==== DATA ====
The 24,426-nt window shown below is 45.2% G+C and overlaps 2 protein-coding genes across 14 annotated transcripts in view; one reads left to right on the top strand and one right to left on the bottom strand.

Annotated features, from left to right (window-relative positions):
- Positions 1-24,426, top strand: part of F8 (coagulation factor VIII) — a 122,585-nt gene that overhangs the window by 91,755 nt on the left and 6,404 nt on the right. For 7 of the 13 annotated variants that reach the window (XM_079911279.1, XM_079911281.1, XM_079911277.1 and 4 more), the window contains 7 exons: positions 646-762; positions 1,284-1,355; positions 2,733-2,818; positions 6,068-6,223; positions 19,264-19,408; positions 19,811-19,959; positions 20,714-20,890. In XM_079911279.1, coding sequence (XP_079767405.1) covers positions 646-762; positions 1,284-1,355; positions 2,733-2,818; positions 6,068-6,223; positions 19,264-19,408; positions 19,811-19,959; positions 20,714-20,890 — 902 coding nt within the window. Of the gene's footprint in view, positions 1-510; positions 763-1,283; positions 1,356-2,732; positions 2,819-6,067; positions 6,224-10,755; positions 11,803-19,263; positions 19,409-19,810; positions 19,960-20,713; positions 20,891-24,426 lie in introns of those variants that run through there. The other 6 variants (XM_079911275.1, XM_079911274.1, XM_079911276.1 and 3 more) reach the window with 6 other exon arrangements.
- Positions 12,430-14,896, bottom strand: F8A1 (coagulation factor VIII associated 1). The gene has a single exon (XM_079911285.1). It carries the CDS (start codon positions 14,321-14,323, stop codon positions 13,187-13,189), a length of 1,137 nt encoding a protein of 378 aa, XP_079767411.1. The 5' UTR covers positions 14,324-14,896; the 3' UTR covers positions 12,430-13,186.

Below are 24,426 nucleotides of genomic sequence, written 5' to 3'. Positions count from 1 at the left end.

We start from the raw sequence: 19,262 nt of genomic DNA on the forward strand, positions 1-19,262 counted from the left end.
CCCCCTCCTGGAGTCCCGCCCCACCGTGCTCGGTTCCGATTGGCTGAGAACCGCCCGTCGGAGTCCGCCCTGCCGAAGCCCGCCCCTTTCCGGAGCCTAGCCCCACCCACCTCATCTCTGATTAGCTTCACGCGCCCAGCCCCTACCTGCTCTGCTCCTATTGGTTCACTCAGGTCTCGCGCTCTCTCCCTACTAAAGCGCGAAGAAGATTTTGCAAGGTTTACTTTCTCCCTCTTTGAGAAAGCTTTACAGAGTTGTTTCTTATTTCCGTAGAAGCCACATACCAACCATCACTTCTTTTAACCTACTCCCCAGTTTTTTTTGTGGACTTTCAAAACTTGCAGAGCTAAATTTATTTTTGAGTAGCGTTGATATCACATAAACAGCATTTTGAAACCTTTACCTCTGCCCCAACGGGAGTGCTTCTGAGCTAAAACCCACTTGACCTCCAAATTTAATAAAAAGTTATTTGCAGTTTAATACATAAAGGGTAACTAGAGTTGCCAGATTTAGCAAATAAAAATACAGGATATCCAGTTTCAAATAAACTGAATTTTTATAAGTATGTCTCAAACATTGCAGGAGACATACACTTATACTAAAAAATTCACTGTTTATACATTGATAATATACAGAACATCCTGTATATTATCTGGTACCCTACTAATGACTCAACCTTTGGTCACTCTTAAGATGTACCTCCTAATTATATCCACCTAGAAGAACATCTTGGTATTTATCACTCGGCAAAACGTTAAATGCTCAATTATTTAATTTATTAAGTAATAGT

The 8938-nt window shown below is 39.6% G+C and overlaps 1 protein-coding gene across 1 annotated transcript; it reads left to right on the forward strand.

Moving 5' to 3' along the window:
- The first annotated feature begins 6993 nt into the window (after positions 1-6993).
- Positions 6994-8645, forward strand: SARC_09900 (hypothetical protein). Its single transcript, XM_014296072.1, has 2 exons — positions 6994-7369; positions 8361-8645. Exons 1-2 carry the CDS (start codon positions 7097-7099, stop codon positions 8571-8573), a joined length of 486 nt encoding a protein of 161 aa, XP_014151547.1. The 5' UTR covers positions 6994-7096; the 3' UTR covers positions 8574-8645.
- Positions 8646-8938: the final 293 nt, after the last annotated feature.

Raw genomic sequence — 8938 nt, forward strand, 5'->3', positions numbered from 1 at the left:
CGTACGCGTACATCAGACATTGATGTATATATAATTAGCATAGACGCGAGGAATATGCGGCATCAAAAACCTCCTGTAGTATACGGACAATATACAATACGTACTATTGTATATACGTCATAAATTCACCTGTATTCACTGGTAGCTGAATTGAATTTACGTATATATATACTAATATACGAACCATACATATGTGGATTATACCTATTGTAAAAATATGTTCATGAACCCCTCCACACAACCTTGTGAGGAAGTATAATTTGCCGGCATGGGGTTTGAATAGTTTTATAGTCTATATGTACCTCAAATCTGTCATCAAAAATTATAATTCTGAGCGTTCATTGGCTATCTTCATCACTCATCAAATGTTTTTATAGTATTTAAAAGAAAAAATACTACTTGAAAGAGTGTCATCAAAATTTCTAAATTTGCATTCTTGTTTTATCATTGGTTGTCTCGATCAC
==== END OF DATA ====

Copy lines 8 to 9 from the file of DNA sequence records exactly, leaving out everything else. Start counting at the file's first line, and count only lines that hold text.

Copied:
The 8938-nt window shown below is 39.6% G+C and overlaps 1 protein-coding gene across 1 annotated transcript; it reads left to right on the forward strand.

Moving 5' to 3' along the window: